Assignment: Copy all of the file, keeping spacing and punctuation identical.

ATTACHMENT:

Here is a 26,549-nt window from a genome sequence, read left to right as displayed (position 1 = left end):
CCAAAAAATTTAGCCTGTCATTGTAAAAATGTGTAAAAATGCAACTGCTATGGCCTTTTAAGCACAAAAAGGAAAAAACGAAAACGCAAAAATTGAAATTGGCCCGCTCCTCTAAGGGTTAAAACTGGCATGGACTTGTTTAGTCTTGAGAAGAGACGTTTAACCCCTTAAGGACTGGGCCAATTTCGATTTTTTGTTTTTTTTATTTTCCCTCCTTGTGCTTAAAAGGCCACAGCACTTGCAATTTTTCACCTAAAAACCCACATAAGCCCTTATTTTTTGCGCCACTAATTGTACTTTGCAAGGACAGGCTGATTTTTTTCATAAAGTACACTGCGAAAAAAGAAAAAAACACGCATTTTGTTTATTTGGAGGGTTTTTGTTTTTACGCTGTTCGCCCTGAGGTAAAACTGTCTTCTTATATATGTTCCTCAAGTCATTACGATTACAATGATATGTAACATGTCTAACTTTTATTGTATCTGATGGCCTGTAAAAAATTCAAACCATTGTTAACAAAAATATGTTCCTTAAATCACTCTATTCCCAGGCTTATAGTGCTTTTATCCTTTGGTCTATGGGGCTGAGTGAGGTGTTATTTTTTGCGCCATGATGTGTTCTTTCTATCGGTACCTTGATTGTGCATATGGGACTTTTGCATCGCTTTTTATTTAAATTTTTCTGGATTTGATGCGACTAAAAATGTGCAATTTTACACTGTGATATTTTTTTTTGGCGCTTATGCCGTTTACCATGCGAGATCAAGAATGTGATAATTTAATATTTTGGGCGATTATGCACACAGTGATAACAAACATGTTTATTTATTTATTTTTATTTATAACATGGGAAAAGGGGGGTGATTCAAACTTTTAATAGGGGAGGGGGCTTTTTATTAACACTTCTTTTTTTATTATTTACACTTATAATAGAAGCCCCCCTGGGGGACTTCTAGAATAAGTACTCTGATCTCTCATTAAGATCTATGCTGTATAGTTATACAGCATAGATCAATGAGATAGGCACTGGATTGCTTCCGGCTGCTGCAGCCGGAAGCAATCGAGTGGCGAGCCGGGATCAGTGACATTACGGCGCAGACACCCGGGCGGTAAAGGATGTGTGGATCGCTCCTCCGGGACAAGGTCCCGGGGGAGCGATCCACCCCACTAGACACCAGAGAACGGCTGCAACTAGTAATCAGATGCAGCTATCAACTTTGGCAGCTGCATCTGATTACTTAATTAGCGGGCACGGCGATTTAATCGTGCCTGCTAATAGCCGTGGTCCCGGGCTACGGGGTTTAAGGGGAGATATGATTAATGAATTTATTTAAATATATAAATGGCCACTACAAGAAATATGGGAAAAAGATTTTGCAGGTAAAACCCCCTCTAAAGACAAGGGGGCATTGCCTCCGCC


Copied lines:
Here is a 26,549-nt window from a genome sequence, read left to right as displayed (position 1 = left end):
CCAAAAAATTTAGCCTGTCATTGTAAAAATGTGTAAAAATGCAACTGCTATGGCCTTTTAAGCACAAAAAGGAAAAAACGAAAACGCAAAAATTGAAATTGGCCCGCTCCTCTAAGGGTTAAAACTGGCATGGACTTGTTTAGTCTTGAGAAGAGACGTTTAACCCCTTAAGGACTGGGCCAATTTCGATTTTTTGTTTTTTTTATTTTCCCTCCTTGTGCTTAAAAGGCCACAGCACTTGCAATTTTTCACCTAAAAACCCACATAAGCCCTTATTTTTTGCGCCACTAATTGTACTTTGCAAGGACAGGCTGATTTTTTTCATAAAGTACACTGCGAAAAAAGAAAAAAACACGCATTTTGTTTATTTGGAGGGTTTTTGTTTTTACGCTGTTCGCCCTGAGGTAAAACTGTCTTCTTATATATGTTCCTCAAGTCATTACGATTACAATGATATGTAACATGTCTAACTTTTATTGTATCTGATGGCCTGTAAAAAATTCAAACCATTGTTAACAAAAATATGTTCCTTAAATCACTCTATTCCCAGGCTTATAGTGCTTTTATCCTTTGGTCTATGGGGCTGAGTGAGGTGTTATTTTTTGCGCCATGATGTGTTCTTTCTATCGGTACCTTGATTGTGCATATGGGACTTTTGCATCGCTTTTTATTTAAATTTTTCTGGATTTGATGCGACTAAAAATGTGCAATTTTACACTGTGATATTTTTTTTTGGCGCTTATGCCGTTTACCATGCGAGATCAAGAATGTGATAATTTAATATTTTGGGCGATTATGCACACAGTGATAACAAACATGTTTATTTATTTATTTTTATTTATAACATGGGAAAAGGGGGGTGATTCAAACTTTTAATAGGGGAGGGGGCTTTTTATTAACACTTCTTTTTTTATTATTTACACTTATAATAGAAGCCCCCCTGGGGGACTTCTAGAATAAGTACTCTGATCTCTCATTAAGATCTATGCTGTATAGTTATACAGCATAGATCAATGAGATAGGCACTGGATTGCTTCCGGCTGCTGCAGCCGGAAGCAATCGAGTGGCGAGCCGGGATCAGTGACATTACGGCGCAGACACCCGGGCGGTAAAGGATGTGTGGATCGCTCCTCCGGGACAAGGTCCCGGGGGAGCGATCCACCCCACTAGACACCAGAGAACGGCTGCAACTAGTAATCAGATGCAGCTATCAACTTTGGCAGCTGCATCTGATTACTTAATTAGCGGGCACGGCGATTTAATCGTGCCTGCTAATAGCCGTGGTCCCGGGCTACGGGGTTTAAGGGGAGATATGATTAATGAATTTATTTAAATATATAAATGGCCACTACAAGAAATATGGGAAAAAGATTTTGCAGGTAAAACCCCCTCTAAAGACAAGGGGGCATTGCCTCCGCC